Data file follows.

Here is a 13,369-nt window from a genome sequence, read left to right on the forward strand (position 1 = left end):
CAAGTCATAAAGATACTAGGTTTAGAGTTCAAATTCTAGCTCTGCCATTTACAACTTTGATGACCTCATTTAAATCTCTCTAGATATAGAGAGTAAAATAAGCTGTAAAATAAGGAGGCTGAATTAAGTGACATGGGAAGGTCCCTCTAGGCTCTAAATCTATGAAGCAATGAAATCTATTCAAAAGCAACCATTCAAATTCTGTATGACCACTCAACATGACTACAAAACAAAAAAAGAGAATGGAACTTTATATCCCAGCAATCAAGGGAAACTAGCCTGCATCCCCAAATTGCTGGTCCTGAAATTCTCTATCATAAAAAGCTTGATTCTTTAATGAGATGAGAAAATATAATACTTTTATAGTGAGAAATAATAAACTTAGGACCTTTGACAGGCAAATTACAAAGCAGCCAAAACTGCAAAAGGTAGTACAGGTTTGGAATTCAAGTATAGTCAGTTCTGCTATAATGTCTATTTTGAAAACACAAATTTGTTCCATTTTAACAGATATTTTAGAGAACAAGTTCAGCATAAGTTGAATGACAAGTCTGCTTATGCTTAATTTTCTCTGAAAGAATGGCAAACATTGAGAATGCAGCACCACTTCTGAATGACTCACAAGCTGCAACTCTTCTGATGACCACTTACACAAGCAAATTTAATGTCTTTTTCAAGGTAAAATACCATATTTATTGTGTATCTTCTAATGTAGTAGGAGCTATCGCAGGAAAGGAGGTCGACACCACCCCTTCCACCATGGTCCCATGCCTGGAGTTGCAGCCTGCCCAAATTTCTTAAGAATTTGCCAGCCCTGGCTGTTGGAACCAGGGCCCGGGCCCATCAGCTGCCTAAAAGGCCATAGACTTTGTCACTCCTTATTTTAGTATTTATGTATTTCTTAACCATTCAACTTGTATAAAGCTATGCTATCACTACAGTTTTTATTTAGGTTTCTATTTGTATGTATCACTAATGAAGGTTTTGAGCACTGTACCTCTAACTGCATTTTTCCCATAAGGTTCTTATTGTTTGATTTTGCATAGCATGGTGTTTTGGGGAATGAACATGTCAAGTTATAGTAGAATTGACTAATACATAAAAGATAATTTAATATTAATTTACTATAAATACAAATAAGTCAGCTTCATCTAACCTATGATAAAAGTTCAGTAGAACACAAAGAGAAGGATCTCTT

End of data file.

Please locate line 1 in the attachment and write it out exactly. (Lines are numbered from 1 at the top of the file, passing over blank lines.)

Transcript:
Here is a 13,369-nt window from a genome sequence, read left to right on the forward strand (position 1 = left end):